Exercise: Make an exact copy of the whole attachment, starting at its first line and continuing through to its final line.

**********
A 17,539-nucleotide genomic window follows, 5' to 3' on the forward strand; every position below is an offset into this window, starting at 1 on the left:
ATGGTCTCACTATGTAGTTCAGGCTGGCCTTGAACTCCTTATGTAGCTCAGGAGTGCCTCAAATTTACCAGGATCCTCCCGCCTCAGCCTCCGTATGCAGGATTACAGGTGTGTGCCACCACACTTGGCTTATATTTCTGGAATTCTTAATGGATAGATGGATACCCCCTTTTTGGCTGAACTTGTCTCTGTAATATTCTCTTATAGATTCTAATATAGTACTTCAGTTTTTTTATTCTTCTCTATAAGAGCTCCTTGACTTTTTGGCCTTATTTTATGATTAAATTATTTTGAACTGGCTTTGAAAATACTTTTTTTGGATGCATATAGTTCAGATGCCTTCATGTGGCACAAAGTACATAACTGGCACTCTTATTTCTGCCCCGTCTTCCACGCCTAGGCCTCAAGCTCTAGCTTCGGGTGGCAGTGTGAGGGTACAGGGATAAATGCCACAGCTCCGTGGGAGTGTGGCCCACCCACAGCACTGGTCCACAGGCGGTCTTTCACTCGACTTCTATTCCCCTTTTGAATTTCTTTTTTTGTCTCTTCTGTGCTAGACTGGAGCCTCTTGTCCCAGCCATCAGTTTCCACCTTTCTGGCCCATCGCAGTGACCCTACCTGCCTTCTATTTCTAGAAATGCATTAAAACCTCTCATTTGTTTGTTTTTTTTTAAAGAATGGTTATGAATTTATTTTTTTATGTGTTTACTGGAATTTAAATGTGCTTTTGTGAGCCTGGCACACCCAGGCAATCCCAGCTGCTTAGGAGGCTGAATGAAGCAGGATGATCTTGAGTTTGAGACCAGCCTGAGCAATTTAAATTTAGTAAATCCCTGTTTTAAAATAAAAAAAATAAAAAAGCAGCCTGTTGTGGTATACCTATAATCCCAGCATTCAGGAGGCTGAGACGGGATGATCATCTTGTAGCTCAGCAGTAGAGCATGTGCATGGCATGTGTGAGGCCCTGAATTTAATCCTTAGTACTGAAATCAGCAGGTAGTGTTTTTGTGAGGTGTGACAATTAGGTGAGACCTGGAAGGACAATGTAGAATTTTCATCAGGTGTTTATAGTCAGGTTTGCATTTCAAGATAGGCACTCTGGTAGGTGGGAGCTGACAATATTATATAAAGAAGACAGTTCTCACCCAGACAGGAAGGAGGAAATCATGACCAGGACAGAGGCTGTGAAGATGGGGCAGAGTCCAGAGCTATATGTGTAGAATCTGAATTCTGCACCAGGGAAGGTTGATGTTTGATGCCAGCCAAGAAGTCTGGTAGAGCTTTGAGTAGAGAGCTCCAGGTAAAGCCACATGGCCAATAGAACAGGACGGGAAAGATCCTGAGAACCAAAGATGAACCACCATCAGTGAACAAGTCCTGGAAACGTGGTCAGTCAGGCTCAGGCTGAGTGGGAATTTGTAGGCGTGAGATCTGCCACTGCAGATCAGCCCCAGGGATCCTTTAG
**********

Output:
A 17,539-nucleotide genomic window follows, 5' to 3' on the forward strand; every position below is an offset into this window, starting at 1 on the left:
ATGGTCTCACTATGTAGTTCAGGCTGGCCTTGAACTCCTTATGTAGCTCAGGAGTGCCTCAAATTTACCAGGATCCTCCCGCCTCAGCCTCCGTATGCAGGATTACAGGTGTGTGCCACCACACTTGGCTTATATTTCTGGAATTCTTAATGGATAGATGGATACCCCCTTTTTGGCTGAACTTGTCTCTGTAATATTCTCTTATAGATTCTAATATAGTACTTCAGTTTTTTTATTCTTCTCTATAAGAGCTCCTTGACTTTTTGGCCTTATTTTATGATTAAATTATTTTGAACTGGCTTTGAAAATACTTTTTTTGGATGCATATAGTTCAGATGCCTTCATGTGGCACAAAGTACATAACTGGCACTCTTATTTCTGCCCCGTCTTCCACGCCTAGGCCTCAAGCTCTAGCTTCGGGTGGCAGTGTGAGGGTACAGGGATAAATGCCACAGCTCCGTGGGAGTGTGGCCCACCCACAGCACTGGTCCACAGGCGGTCTTTCACTCGACTTCTATTCCCCTTTTGAATTTCTTTTTTTGTCTCTTCTGTGCTAGACTGGAGCCTCTTGTCCCAGCCATCAGTTTCCACCTTTCTGGCCCATCGCAGTGACCCTACCTGCCTTCTATTTCTAGAAATGCATTAAAACCTCTCATTTGTTTGTTTTTTTTTAAAGAATGGTTATGAATTTATTTTTTTATGTGTTTACTGGAATTTAAATGTGCTTTTGTGAGCCTGGCACACCCAGGCAATCCCAGCTGCTTAGGAGGCTGAATGAAGCAGGATGATCTTGAGTTTGAGACCAGCCTGAGCAATTTAAATTTAGTAAATCCCTGTTTTAAAATAAAAAAAATAAAAAAGCAGCCTGTTGTGGTATACCTATAATCCCAGCATTCAGGAGGCTGAGACGGGATGATCATCTTGTAGCTCAGCAGTAGAGCATGTGCATGGCATGTGTGAGGCCCTGAATTTAATCCTTAGTACTGAAATCAGCAGGTAGTGTTTTTGTGAGGTGTGACAATTAGGTGAGACCTGGAAGGACAATGTAGAATTTTCATCAGGTGTTTATAGTCAGGTTTGCATTTCAAGATAGGCACTCTGGTAGGTGGGAGCTGACAATATTATATAAAGAAGACAGTTCTCACCCAGACAGGAAGGAGGAAATCATGACCAGGACAGAGGCTGTGAAGATGGGGCAGAGTCCAGAGCTATATGTGTAGAATCTGAATTCTGCACCAGGGAAGGTTGATGTTTGATGCCAGCCAAGAAGTCTGGTAGAGCTTTGAGTAGAGAGCTCCAGGTAAAGCCACATGGCCAATAGAACAGGACGGGAAAGATCCTGAGAACCAAAGATGAACCACCATCAGTGAACAAGTCCTGGAAACGTGGTCAGTCAGGCTCAGGCTGAGTGGGAATTTGTAGGCGTGAGATCTGCCACTGCAGATCAGCCCCAGGGATCCTTTAG